So far, so good. You can try swapping members out, for different grid views, but our toolbox is pretty limited right now. Still, we know enough to create a second valid query:

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Actually, that example sneaks in one fact that we did not know, which is that we need to add the (parentheses) when we put two dimensions on the columns and that we still need use the {curly brackets}. We’ll discuss why in more detail later in the series.

Up Next

That’s it for the first post in the series. The next post will address how functions work, so that we can begin to leverage the hierarchy-aware nature of MDX to create queries that zoom in exactly where we need them to.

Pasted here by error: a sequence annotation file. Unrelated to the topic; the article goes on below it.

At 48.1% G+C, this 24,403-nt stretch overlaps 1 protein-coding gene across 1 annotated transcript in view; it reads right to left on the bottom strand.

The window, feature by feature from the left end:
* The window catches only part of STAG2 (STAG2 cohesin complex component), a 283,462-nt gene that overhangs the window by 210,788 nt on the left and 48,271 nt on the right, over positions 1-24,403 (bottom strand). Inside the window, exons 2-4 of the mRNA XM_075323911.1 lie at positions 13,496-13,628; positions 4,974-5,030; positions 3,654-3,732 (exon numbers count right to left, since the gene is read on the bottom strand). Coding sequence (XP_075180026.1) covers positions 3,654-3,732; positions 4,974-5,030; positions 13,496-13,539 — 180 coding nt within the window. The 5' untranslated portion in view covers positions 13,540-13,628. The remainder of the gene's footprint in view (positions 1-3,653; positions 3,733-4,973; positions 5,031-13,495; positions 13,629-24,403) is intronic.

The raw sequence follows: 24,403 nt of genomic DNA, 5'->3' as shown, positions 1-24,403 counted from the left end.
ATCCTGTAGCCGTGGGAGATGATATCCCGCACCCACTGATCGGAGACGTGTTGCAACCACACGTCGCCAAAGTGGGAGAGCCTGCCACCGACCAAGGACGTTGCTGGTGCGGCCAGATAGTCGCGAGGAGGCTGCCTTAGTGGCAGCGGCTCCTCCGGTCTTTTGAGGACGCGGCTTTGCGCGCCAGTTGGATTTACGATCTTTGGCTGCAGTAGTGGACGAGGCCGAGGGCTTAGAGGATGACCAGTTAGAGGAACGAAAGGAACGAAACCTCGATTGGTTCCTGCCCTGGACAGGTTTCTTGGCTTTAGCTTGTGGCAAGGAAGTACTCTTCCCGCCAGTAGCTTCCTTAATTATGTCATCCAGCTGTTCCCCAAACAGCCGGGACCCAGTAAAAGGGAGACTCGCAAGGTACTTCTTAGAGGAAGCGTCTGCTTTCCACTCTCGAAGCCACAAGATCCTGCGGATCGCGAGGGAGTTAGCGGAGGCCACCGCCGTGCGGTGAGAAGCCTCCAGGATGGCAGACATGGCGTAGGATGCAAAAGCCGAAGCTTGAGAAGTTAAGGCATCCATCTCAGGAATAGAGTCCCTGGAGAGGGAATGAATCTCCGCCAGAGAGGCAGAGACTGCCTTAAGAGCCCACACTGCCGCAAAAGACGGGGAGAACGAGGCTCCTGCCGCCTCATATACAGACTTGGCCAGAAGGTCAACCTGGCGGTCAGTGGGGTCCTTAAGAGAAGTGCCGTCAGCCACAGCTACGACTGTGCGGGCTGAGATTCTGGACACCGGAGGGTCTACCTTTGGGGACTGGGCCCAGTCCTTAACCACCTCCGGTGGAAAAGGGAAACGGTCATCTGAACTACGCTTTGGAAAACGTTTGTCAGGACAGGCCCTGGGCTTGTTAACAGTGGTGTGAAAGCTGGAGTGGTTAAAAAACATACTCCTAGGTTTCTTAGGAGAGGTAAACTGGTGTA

Questions? Need help? Feel free to reach out to us at:

Gerriet Suiter, gsuiter@ecapitaladvisors.com

David Grande, dgrande@ecapitaladvisors.com

Jon Harvey, jharvey@ecapitaladvisors.com

Jon Harvey

Jon has been a part of the Oracle team at eCapital Advisors since 2009 and is passionate about educating and teaching clients and team members how to apply the technology to drive business value within organizations. An Oracle Certified Expert in both Hyperion Planning and Essbase, Jon oversees the technical aspects of EPM project delivery and managed services. In addition, he’s responsible for ensuring the continued growth of the practice’s technical capabilities and serves as the primary interface between eCapital and the Oracle user community.

4 responses to “MDX Series Pt 1: Your First Essbase MDX Query”